PORTLAND, Ore. & RESEARCH TRIANGLE PARK, N.C.----AVI BioPharma, Inc. , and Ercole Biotech, Inc., announced today a cross-license and collaboration agreement to identify and develop drugs that direct the splicing of messenger RNA to treat a variety of genetic and acquired diseases. (Wed, 20 Dec 2006 14:00:00 GMT)

GANNETT NJ NEWSPAPERS
TRENTON — As lawmakers review a bid to restructure Rutgers and the University of Medicine and Dentistry of New Jersey, some higher-education leaders yesterday counseled caution while others called for an immediate and dramatic overhaul. (Wed, 20 Dec 2006 14:28:50 GMT)

Stem Cells Found In Adult Hair Follicles May Provide Alternative To Embryonic Stem Cells
A team from the Medical College of Wisconsin in Milwaukee has applied for a patent on their work to isolate, grow and identify a new and readily-available type of adult stem cell that is found in the bulge of hair follicles, and appears to have a potential for diversification similar to that of embryonic stem cells. (Wed, 20 Dec 2006 16:19:56 GMT)

Study: Gut bacteria tied to weight gain / Thin mice got fat when given bugs from the digestive tracts of obese mice
The guts of obese people are teeming with a distinctive mix of bacteria that seems to make them prone to gaining weight, a startling discovery that could lead to new ways to fight the obesity epidemic, researchers are reporting today. Obese people have... (Thu, 21 Dec 2006 23:55:25 GMT)

Small grants big help for natives
KUALA LUMPUR: With a radiant smile, Anne Lasimbang describes her village’s success story. (Fri, 22 Dec 2006 01:39:08 GMT)

Mistletoe for Cancer? Maybe Not
Taking mistletoe for cancer may be ineffective and possibly harmful, British doctors report. (Fri, 22 Dec 2006 02:25:40 GMT)

Study: Teens use medicines to get high
WASHINGTON, D.C. -- Teens increasingly are getting high with legal drugs like painkillers and mood stimulants, and they're turning to cough syrup as well, says a government survey released Thursday. (Fri, 22 Dec 2006 06:34:05 GMT)

Buildup Of Damaged DNA In Cells Drives Aging
A study published in the journal Nature found that mice completely lacking a critical gene for repairing damaged DNA grow old rapidly and have physical, genetic and hormonal profiles very similar to mice that grow old naturally. Furthermore, the premature aging symptoms of the mice led to the discovery of a new type of human progeria, a rare inherited disease in which affected individuals age ... (Fri, 22 Dec 2006 11:16:25 GMT)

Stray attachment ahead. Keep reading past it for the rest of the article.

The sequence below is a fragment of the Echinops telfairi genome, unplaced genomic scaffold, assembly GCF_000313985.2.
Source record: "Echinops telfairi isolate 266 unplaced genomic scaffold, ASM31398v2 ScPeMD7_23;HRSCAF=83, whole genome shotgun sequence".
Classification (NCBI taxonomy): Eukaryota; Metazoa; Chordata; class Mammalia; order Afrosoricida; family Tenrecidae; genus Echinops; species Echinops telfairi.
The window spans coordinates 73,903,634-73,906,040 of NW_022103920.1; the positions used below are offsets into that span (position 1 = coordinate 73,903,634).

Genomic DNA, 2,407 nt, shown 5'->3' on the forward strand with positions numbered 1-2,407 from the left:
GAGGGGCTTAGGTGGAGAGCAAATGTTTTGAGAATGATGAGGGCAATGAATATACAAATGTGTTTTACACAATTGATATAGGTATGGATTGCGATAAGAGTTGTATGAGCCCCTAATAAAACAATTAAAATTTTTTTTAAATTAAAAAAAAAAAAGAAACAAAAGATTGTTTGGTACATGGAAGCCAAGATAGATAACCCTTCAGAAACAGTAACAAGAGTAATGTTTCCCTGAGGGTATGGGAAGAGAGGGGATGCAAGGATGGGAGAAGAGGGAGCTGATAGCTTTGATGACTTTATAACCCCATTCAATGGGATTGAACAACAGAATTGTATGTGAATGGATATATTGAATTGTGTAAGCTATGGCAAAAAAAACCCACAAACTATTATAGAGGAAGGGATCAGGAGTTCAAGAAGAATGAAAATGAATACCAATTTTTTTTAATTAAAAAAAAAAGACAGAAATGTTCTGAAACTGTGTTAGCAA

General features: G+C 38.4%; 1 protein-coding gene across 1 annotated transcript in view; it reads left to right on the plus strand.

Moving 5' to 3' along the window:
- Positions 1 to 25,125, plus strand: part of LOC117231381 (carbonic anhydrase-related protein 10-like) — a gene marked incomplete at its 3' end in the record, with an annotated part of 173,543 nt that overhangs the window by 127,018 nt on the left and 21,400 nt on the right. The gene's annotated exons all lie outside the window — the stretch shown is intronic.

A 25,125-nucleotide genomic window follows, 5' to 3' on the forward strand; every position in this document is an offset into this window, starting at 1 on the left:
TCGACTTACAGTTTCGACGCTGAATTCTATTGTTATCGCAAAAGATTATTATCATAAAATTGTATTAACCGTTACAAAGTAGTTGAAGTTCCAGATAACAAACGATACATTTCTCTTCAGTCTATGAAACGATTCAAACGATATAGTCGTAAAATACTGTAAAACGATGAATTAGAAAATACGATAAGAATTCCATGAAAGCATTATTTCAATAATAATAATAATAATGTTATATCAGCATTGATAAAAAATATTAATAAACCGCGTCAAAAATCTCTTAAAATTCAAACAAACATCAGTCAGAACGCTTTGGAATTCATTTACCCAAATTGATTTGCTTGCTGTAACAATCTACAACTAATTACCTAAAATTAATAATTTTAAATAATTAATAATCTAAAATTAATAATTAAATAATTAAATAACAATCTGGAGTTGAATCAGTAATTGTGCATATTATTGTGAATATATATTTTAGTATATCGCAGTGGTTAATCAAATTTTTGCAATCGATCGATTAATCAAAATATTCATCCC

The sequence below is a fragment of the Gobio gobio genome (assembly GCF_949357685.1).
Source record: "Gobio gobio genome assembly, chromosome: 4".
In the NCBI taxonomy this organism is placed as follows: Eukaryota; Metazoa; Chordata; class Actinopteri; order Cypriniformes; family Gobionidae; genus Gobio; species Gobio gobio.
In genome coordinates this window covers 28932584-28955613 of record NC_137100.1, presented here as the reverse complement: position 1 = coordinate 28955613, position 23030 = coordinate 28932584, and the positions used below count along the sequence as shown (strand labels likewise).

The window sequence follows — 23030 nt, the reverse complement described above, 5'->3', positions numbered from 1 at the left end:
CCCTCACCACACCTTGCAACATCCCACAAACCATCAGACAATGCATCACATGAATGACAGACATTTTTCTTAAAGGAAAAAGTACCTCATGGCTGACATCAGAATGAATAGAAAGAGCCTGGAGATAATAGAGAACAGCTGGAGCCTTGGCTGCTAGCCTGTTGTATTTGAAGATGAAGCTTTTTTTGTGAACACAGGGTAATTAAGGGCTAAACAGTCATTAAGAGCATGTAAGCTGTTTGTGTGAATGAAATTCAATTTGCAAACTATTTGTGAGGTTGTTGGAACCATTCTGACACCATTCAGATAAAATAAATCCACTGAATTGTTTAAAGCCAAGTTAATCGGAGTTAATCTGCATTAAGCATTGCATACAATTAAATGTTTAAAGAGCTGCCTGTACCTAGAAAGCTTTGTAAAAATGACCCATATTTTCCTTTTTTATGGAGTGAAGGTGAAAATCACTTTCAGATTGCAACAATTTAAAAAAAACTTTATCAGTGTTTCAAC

MRSA
BBC News Online examines what we can do about MRSA, the so-called "superbug" scourge of the wards. (Fri, 22 Dec 2006 12:33:01 GMT)

Herbal supplement fails to relieve hot flashes in large NIH trial
The herbal supplement black cohosh, whether used alone or with other botanical supplements, did not relieve hot flashes in postmenopausal women or those approaching menopause, which participated in the Herbal Alternatives (HALT) for Menopause Study, according to results from the clinical trial. (Fri, 22 Dec 2006 12:50:07 GMT)

Treatments For Urinary Infections Leave Bacteria Bald, Happy And Vulnerable
A different approach to treating urinary tract infections (UTIs) could defeat the bacteria that cause the infections without directly killing them, a strategy that could help slow the growth of antibiotic-resistant infections. (Fri, 22 Dec 2006 15:01:47 GMT)

Mistletoe Injection Linked to Tumor-Like Growth
FRIDAY, Dec. 22 (HealthDay News) -- Adding a new twist to the debate over the value of mistletoe as an alternative cancer treatment, British doctors are reporting the case of a patient whose consumption of an extract from the Christmas decoration led to a tumor-like growth. (Fri, 22 Dec 2006 19:09:00 GMT)

Mistletoe Injection Linked to Tumor-Like Growth
By Randy Dotinga , HealthDay Reporter FRIDAY, Dec. 22 (HealthDay News) -- Adding a new twist to the debate over the value of mistletoe as an alternative cancer... (Fri, 22 Dec 2006 19:19:10 GMT)